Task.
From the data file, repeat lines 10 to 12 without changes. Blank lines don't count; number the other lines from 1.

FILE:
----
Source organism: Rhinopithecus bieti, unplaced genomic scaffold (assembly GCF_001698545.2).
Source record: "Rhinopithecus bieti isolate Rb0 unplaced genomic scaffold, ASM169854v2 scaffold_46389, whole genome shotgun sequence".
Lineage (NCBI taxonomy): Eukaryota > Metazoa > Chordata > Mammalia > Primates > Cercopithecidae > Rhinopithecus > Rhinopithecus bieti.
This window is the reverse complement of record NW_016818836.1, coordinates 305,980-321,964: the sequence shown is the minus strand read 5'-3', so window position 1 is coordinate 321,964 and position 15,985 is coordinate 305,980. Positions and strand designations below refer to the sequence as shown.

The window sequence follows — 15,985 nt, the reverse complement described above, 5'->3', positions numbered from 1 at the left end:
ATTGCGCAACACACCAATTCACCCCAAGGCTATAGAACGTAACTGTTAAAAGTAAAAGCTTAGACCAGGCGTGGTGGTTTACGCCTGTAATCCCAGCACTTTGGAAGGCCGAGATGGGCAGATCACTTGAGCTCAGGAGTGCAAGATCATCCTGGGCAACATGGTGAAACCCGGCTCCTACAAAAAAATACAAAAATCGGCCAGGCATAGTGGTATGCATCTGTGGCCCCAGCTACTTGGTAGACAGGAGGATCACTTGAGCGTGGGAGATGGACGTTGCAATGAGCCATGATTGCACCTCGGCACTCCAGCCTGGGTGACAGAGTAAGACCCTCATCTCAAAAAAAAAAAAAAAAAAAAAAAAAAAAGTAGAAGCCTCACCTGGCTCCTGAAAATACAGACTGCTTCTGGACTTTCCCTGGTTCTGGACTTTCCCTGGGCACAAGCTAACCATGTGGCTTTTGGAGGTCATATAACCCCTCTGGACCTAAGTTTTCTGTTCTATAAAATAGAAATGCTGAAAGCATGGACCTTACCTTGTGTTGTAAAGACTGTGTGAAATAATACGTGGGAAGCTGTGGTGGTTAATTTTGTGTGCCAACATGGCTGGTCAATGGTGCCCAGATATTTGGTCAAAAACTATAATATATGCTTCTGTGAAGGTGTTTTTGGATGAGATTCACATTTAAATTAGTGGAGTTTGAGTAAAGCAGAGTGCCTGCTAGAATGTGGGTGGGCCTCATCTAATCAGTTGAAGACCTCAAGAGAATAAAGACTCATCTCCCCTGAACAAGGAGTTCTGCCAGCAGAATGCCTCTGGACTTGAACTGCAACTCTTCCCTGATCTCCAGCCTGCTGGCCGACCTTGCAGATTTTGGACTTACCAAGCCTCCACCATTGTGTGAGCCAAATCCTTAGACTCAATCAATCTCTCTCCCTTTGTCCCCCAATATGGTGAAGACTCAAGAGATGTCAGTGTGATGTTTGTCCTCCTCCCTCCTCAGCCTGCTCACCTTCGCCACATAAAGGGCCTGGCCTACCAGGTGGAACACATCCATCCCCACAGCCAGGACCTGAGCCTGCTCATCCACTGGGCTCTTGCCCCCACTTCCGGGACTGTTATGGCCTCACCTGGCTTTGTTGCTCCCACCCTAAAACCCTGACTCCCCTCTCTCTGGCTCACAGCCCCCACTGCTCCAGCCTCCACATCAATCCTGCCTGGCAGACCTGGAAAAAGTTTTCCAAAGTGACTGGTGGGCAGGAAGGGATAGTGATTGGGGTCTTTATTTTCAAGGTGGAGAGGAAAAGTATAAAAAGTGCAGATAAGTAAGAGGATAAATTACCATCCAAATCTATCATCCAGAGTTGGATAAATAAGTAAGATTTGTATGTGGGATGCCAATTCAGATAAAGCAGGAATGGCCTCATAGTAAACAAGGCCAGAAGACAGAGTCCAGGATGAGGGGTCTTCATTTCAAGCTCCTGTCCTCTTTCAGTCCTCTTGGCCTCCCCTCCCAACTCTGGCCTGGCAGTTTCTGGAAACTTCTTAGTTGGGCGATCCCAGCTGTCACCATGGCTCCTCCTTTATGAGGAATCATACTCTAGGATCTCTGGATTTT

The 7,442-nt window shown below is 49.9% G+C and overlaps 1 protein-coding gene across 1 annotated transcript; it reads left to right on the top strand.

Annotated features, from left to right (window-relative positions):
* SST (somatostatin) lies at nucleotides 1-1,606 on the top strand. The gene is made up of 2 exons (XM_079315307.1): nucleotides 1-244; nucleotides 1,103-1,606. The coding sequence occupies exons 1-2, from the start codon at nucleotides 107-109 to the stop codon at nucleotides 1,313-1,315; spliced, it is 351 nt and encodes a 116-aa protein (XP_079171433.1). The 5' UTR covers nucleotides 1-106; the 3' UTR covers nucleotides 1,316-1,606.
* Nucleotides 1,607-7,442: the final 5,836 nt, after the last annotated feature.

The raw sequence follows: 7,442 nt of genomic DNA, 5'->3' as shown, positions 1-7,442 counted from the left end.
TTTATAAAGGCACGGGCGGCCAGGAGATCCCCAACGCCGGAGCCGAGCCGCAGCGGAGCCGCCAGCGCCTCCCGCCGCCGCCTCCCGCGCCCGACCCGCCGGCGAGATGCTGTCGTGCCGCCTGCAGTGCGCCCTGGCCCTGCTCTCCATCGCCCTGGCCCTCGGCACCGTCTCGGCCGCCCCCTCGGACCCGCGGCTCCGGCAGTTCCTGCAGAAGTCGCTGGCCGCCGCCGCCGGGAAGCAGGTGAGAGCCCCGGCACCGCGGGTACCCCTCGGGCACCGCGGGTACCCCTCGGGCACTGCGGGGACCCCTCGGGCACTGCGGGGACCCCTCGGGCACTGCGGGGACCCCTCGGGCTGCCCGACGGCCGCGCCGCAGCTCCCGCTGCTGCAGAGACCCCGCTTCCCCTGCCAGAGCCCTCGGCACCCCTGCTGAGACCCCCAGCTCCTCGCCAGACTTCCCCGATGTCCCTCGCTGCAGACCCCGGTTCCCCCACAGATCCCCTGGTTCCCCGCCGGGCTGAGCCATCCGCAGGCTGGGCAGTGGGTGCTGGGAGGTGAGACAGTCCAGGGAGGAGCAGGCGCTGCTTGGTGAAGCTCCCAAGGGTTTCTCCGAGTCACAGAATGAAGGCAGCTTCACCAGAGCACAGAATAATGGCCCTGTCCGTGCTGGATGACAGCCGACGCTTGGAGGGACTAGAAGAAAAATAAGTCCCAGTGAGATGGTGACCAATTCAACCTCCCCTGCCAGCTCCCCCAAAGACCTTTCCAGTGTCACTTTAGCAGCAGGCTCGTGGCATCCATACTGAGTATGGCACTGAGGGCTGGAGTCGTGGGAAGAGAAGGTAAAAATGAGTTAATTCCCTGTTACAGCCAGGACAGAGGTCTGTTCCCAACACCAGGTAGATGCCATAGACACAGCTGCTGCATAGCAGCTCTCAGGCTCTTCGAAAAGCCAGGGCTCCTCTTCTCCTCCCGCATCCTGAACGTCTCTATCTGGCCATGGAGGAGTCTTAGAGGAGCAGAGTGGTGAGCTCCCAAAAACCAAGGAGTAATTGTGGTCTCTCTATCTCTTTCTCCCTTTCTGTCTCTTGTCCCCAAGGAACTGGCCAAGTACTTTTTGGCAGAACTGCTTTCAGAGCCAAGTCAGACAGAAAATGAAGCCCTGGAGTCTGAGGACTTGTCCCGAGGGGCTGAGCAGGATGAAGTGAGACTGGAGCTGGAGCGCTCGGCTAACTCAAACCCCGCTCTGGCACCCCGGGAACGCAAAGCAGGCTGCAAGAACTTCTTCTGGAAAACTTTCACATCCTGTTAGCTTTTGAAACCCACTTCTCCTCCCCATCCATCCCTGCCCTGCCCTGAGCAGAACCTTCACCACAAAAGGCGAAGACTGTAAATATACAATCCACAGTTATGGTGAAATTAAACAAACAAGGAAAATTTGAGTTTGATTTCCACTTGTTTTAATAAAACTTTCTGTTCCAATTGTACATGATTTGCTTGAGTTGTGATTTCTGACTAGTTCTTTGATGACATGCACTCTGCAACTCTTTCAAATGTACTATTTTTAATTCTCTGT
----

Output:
* Nucleotides 1,607-7,442: the final 5,836 nt, after the last annotated feature.

The raw sequence follows: 7,442 nt of genomic DNA, 5'->3' as shown, positions 1-7,442 counted from the left end.
TTTATAAAGGCACGGGCGGCCAGGAGATCCCCAACGCCGGAGCCGAGCCGCAGCGGAGCCGCCAGCGCCTCCCGCCGCCGCCTCCCGCGCCCGACCCGCCGGCGAGATGCTGTCGTGCCGCCTGCAGTGCGCCCTGGCCCTGCTCTCCATCGCCCTGGCCCTCGGCACCGTCTCGGCCGCCCCCTCGGACCCGCGGCTCCGGCAGTTCCTGCAGAAGTCGCTGGCCGCCGCCGCCGGGAAGCAGGTGAGAGCCCCGGCACCGCGGGTACCCCTCGGGCACCGCGGGTACCCCTCGGGCACTGCGGGGACCCCTCGGGCACTGCGGGGACCCCTCGGGCACTGCGGGGACCCCTCGGGCTGCCCGACGGCCGCGCCGCAGCTCCCGCTGCTGCAGAGACCCCGCTTCCCCTGCCAGAGCCCTCGGCACCCCTGCTGAGACCCCCAGCTCCTCGCCAGACTTCCCCGATGTCCCTCGCTGCAGACCCCGGTTCCCCCACAGATCCCCTGGTTCCCCGCCGGGCTGAGCCATCCGCAGGCTGGGCAGTGGGTGCTGGGAGGTGAGACAGTCCAGGGAGGAGCAGGCGCTGCTTGGTGAAGCTCCCAAGGGTTTCTCCGAGTCACAGAATGAAGGCAGCTTCACCAGAGCACAGAATAATGGCCCTGTCCGTGCTGGATGACAGCCGACGCTTGGAGGGACTAGAAGAAAAATAAGTCCCAGTGAGATGGTGACCAATTCAACCTCCCCTGCCAGCTCCCCCAAAGACCTTTCCAGTGTCACTTTAGCAGCAGGCTCGTGGCATCCATACTGAGTATGGCACTGAGGGCTGGAGTCGTGGGAAGAGAAGGTAAAAATGAGTTAATTCCCTGTTACAGCCAGGACAGAGGTCTGTTCCCAACACCAGGTAGATGCCATAGACACAGCTGCTGCATAGCAGCTCTCAGGCTCTTCGAAAAGCCAGGGCTCCTCTTCTCCTCCCGCATCCTGAACGTCTCTATCTGGCCATGGAGGAGTCTTAGAGGAGCAGAGTGGTGAGCTCCCAAAAACCAAGGAGTAATTGTGGTCTCTCTATCTCTTTCTCCCTTTCTGTCTCTTGTCCCCAAGGAACTGGCCAAGTACTTTTTGGCAGAACTGCTTTCAGAGCCAAGTCAGACAGAAAATGAAGCCCTGGAGTCTGAGGACTTGTCCCGAGGGGCTGAGCAGGATGAAGTGAGACTGGAGCTGGAGCGCTCGGCTAACTCAAACCCCGCTCTGGCACCCCGGGAACGCAAAGCAGGCTGCAAGAACTTCTTCTGGAAAACTTTCACATCCTGTTAGCTTTTGAAACCCACTTCTCCTCCCCATCCATCCCTGCCCTGCCCTGAGCAGAACCTTCACCACAAAAGGCGAAGACTGTAAATATACAATCCACAGTTATGGTGAAATTAAACAAACAAGGAAAATTTGAGTTTGATTTCCACTTGTTTTAATAAAACTTTCTGTTCCAATTGTACATGATTTGCTTGAGTTGTGATTTCTGACTAGTTCTTTGATGACATGCACTCTGCAACTCTTTCAAATGTACTATTTTTAATTCTCTGT